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DataFrames: Read and Write Data

Dask Dataframes can read and store data in many of the same formats as Pandas dataframes. In this example we read and write data with the popular CSV and Parquet formats, and discuss best practices when using these formats.

[1]:
from IPython.display import HTML

HTML('<iframe width="560" height="315" src="https://www.youtube.com/embed/0eEsIA0O1iE?rel=0&amp;controls=0&amp;showinfo=0" frameborder="0" allowfullscreen></iframe>')
/home/travis/miniconda/envs/test/lib/python3.7/site-packages/IPython/core/display.py:689: UserWarning: Consider using IPython.display.IFrame instead
  warnings.warn("Consider using IPython.display.IFrame instead")
[1]:

Start Dask Client for Dashboard

Starting the Dask Client is optional. It will provide a dashboard which is useful to gain insight on the computation.

The link to the dashboard will become visible when you create the client below. We recommend having it open on one side of your screen while using your notebook on the other side. This can take some effort to arrange your windows, but seeing them both at the same is very useful when learning.

[2]:
from dask.distributed import Client
client = Client(n_workers=1, threads_per_worker=4, processes=False, memory_limit='2GB')
client
[2]:

Client

Cluster

  • Workers: 1
  • Cores: 4
  • Memory: 2.00 GB

Create artificial dataset

First we create an artificial dataset and write it to many CSV files.

You don’t need to understand this section, we’re just creating a dataset for the rest of the notebook.

[3]:
import dask
df = dask.datasets.timeseries()
df
[3]:
Dask DataFrame Structure:
id name x y
npartitions=30
2000-01-01 int64 object float64 float64
2000-01-02 ... ... ... ...
... ... ... ... ...
2000-01-30 ... ... ... ...
2000-01-31 ... ... ... ...
Dask Name: make-timeseries, 30 tasks
[4]:
import os
import datetime

if not os.path.exists('data'):
    os.mkdir('data')

def name(i):
    """ Provide date for filename given index

    Examples
    --------
    >>> name(0)
    '2000-01-01'
    >>> name(10)
    '2000-01-11'
    """
    return str(datetime.date(2000, 1, 1) + i * datetime.timedelta(days=1))

df.to_csv('data/*.csv', name_function=name);

Read CSV files

We now have many CSV files in our data directory, one for each day in the month of January 2000. Each CSV file holds timeseries data for that day. We can read all of them as one logical dataframe using the dd.read_csv function with a glob string.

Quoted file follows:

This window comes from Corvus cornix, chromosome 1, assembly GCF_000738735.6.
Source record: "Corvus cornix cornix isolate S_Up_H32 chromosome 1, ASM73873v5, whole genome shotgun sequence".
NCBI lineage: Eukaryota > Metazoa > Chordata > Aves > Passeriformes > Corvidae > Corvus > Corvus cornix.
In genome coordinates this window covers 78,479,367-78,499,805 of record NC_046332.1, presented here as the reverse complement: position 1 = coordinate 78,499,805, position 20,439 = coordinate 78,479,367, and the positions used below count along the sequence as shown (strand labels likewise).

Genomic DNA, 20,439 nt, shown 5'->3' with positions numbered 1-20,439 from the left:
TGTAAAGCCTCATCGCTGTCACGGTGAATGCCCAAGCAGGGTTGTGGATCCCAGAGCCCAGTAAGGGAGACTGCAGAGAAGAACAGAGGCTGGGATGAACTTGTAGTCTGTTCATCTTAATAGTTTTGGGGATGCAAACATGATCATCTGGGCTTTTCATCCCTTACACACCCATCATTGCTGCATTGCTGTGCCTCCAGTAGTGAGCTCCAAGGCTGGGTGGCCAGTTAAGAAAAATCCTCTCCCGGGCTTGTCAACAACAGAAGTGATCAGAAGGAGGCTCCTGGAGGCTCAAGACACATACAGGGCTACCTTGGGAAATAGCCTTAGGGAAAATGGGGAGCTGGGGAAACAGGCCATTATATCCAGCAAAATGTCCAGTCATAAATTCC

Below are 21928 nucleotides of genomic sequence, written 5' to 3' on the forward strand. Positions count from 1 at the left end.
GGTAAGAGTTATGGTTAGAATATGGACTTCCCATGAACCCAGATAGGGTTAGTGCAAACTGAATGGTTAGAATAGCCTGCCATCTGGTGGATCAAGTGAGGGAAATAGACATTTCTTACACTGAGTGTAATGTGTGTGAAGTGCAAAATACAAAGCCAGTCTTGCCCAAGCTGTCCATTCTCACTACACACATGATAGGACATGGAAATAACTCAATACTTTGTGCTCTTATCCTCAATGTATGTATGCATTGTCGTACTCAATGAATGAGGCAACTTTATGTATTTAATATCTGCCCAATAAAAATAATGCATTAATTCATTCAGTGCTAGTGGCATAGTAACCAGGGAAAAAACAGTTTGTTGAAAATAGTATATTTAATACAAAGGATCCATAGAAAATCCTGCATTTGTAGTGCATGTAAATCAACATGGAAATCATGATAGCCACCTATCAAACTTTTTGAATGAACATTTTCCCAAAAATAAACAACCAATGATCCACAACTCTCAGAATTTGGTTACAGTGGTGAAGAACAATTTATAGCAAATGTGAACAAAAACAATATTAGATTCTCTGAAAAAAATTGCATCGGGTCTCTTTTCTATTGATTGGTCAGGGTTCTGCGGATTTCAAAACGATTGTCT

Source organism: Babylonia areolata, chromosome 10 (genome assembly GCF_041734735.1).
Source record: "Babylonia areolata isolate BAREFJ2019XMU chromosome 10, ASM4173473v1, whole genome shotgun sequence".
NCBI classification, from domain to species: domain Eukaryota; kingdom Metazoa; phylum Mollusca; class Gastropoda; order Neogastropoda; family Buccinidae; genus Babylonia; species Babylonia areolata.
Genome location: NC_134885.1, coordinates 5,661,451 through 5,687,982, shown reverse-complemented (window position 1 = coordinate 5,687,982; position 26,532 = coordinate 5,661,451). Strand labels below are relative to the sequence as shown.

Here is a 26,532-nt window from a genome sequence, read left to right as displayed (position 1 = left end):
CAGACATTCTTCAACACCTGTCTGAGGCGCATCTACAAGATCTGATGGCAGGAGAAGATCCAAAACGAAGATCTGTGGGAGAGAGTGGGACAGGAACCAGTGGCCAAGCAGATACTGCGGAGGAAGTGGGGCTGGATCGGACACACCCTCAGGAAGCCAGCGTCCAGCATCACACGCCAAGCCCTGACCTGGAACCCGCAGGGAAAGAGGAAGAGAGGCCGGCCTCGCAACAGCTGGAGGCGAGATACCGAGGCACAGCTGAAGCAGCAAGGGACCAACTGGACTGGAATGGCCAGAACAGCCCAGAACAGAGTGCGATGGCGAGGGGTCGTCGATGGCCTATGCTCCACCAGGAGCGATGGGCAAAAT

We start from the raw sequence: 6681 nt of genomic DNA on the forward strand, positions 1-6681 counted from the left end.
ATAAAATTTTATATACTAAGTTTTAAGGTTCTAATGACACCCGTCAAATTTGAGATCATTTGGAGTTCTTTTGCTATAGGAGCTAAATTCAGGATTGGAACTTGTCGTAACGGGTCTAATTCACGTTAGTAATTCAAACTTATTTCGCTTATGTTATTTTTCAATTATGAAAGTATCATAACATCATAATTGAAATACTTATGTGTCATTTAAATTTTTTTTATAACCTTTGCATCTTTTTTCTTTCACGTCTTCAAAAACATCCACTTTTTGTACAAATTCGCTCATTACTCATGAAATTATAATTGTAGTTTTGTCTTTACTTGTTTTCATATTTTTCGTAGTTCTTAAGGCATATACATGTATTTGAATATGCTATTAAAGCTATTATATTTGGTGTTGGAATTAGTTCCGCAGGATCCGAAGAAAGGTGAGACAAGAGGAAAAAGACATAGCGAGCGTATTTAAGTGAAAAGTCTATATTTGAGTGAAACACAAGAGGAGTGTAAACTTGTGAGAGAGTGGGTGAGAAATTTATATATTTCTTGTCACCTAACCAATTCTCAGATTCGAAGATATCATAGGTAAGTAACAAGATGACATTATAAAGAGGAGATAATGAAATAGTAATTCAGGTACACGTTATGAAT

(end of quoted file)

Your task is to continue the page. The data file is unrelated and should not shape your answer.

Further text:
[5]:
!ls data/*.csv | head
data/2000-01-01.csv
data/2000-01-02.csv
data/2000-01-03.csv
data/2000-01-04.csv
data/2000-01-05.csv
data/2000-01-06.csv
data/2000-01-07.csv
data/2000-01-08.csv
data/2000-01-09.csv
data/2000-01-10.csv
[6]:
!head data/2000-01-01.csv
timestamp,id,name,x,y
2000-01-01 00:00:00,1057,Hannah,-0.9507674565574422,0.22102886882244066
2000-01-01 00:00:01,973,Victor,-0.43021421722793884,0.37983237852784746
2000-01-01 00:00:02,1014,Alice,-0.028936373748150723,-0.7765888895158513
2000-01-01 00:00:03,983,Ursula,-0.4910589145137245,0.13207596591025927
2000-01-01 00:00:04,999,Victor,0.8561512699997151,0.26981732782483436
2000-01-01 00:00:05,1023,Frank,-0.793593328198217,-0.9980832163437914
2000-01-01 00:00:06,1004,Hannah,-0.9268269810863663,-0.020710792818779522
2000-01-01 00:00:07,987,Xavier,-0.997536642256786,-0.6395531371200232
2000-01-01 00:00:08,1005,Zelda,-0.6063540211635976,0.5372071619092507
[7]:
!head data/2000-01-30.csv
timestamp,id,name,x,y
2000-01-30 00:00:00,1006,Ingrid,0.21326698379801412,0.3812500314099361
2000-01-30 00:00:01,978,Victor,-0.6647735005955167,0.8689356683802794
2000-01-30 00:00:02,1016,Hannah,0.4891779031474157,0.15873857641705924
2000-01-30 00:00:03,1008,Kevin,-0.8683467722766003,-0.9454801405541802
2000-01-30 00:00:04,948,Alice,-0.4869943050621204,-0.8921761457963904
2000-01-30 00:00:05,1016,Sarah,0.17331398393995578,0.23913567041099149
2000-01-30 00:00:06,1008,Sarah,0.8186659719312175,0.9401651180188291
2000-01-30 00:00:07,994,Bob,-0.43980855399688235,-0.7481467945599216
2000-01-30 00:00:08,998,Yvonne,-0.033426548828043856,-0.17354509219707448

We can read one file with pandas.read_csv or many files with dask.dataframe.read_csv

[8]:
import pandas as pd

df = pd.read_csv('data/2000-01-01.csv')
df.head()
[8]:
timestamp id name x y
0 2000-01-01 00:00:00 1057 Hannah -0.950767 0.221029
1 2000-01-01 00:00:01 973 Victor -0.430214 0.379832
2 2000-01-01 00:00:02 1014 Alice -0.028936 -0.776589
3 2000-01-01 00:00:03 983 Ursula -0.491059 0.132076
4 2000-01-01 00:00:04 999 Victor 0.856151 0.269817
[9]:
import dask.dataframe as dd